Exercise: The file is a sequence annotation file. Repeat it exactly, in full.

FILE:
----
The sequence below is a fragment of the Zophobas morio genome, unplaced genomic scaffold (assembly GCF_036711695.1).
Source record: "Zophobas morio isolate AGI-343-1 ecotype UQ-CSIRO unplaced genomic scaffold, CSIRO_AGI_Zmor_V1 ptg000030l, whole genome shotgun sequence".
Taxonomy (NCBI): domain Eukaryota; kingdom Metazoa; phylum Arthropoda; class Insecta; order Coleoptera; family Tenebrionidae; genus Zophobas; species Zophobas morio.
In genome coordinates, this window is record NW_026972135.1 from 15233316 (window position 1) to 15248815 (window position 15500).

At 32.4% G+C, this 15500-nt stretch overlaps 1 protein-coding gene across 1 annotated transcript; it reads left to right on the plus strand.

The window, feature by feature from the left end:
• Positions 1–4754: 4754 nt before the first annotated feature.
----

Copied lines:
The sequence below is a fragment of the Zophobas morio genome, unplaced genomic scaffold (assembly GCF_036711695.1).
Source record: "Zophobas morio isolate AGI-343-1 ecotype UQ-CSIRO unplaced genomic scaffold, CSIRO_AGI_Zmor_V1 ptg000030l, whole genome shotgun sequence".
Taxonomy (NCBI): domain Eukaryota; kingdom Metazoa; phylum Arthropoda; class Insecta; order Coleoptera; family Tenebrionidae; genus Zophobas; species Zophobas morio.
In genome coordinates, this window is record NW_026972135.1 from 15233316 (window position 1) to 15248815 (window position 15500).

At 32.4% G+C, this 15500-nt stretch overlaps 1 protein-coding gene across 1 annotated transcript; it reads left to right on the plus strand.

The window, feature by feature from the left end:
• Positions 1–4754: 4754 nt before the first annotated feature.